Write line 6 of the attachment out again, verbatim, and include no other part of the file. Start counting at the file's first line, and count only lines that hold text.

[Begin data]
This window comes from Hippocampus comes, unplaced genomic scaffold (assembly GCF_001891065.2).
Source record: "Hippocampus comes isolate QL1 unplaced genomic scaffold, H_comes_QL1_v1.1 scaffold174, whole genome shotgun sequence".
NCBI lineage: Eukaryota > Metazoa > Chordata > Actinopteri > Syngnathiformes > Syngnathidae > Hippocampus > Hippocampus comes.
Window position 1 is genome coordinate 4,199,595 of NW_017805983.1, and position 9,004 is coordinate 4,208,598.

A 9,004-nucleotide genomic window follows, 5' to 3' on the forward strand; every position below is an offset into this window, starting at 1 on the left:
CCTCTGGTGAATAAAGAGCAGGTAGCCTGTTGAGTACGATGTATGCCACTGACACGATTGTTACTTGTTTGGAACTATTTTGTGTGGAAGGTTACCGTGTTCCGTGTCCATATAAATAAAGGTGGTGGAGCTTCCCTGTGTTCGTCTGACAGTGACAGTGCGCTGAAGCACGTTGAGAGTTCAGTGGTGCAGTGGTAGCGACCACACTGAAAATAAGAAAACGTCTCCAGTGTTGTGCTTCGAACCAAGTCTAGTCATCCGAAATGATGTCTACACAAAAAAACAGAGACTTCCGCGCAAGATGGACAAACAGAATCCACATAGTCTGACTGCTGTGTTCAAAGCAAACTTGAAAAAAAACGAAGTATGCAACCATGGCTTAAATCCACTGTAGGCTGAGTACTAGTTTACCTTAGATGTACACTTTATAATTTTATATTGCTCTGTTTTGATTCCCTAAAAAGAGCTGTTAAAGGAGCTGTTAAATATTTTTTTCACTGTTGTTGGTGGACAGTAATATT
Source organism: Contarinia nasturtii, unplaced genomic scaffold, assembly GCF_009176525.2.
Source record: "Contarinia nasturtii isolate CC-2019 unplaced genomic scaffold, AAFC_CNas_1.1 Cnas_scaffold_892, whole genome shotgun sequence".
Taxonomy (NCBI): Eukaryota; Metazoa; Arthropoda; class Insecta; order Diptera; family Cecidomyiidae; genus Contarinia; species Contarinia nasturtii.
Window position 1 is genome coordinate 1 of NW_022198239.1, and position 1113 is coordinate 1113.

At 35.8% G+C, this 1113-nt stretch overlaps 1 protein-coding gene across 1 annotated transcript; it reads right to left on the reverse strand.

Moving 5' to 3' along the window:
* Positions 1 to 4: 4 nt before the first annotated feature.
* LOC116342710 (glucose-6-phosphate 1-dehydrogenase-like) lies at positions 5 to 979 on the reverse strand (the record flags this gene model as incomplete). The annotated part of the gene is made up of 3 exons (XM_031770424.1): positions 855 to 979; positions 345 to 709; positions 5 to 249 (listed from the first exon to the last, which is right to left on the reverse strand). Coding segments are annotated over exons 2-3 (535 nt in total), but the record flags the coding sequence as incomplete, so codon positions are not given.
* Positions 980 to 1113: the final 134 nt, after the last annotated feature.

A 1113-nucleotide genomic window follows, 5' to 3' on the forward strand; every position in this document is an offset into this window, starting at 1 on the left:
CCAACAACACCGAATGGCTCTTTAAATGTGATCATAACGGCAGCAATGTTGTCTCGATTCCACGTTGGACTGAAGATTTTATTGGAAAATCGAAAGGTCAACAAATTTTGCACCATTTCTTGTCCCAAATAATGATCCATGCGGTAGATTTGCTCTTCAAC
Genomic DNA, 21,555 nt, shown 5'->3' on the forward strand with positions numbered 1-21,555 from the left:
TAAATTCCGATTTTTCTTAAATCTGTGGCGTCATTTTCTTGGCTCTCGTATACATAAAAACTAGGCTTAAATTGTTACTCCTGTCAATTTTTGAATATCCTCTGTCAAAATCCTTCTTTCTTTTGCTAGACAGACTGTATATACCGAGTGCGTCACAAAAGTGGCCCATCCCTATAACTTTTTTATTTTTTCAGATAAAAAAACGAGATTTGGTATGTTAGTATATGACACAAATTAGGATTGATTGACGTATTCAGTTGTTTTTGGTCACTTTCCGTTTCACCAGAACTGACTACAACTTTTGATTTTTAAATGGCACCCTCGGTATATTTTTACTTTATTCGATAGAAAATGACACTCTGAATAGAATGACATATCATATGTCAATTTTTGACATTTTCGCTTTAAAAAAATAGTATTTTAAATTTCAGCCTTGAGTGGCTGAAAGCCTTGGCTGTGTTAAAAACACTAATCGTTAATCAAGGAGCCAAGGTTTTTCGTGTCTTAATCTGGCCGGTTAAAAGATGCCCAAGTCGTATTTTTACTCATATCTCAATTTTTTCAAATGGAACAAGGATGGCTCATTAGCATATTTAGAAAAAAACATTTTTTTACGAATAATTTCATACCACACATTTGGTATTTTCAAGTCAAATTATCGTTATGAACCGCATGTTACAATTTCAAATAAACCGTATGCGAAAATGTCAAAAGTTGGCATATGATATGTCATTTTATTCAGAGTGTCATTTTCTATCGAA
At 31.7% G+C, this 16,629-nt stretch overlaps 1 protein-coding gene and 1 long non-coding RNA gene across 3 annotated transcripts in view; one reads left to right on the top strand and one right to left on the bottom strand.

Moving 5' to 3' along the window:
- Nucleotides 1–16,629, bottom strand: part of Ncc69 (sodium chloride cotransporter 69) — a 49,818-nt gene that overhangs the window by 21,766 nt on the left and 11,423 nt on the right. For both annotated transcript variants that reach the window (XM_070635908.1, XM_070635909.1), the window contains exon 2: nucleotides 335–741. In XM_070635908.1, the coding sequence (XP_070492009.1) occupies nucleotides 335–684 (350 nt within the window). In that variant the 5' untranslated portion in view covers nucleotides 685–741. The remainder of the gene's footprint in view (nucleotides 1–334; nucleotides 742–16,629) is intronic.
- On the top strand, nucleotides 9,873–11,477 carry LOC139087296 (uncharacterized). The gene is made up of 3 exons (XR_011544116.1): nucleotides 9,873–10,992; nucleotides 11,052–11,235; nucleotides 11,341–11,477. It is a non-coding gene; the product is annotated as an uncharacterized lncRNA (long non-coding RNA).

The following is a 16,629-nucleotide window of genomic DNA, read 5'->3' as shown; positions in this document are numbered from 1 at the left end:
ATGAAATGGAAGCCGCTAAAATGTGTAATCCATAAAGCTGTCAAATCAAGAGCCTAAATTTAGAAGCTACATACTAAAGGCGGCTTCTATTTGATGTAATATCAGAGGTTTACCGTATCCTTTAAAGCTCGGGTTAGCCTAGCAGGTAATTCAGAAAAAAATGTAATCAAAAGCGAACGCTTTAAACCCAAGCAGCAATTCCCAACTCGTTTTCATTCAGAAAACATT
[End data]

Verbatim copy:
CCTCTGGTGAATAAAGAGCAGGTAGCCTGTTGAGTACGATGTATGCCACTGACACGATTGTTACTTGTTTGGAACTATTTTGTGTGGAAGGTTACCGTGTTCCGTGTCCATATAAATAAAGGTGGTGGAGCTTCCCTGTGTTCGTCTGACAGTGACAGTGCGCTGAAGCACGTTGAGAGTTCAGTGGTGCAGTGGTAGCGACCACACTGAAAATAAGAAAACGTCTCCAGTGTTGTGCTTCGAACCAAGTCTAGTCATCCGAAATGATGTCTACACAAAAAAACAGAGACTTCCGCGCAAGATGGACAAACAGAATCCACATAGTCTGACTGCTGTGTTCAAAGCAAACTTGAAAAAAAACGAAGTATGCAACCATGGCTTAAATCCACTGTAGGCTGAGTACTAGTTTACCTTAGATGTACACTTTATAATTTTATATTGCTCTGTTTTGATTCCCTAAAAAGAGCTGTTAAAGGAGCTGTTAAATATTTTTTTCACTGTTGTTGGTGGACAGTAATATT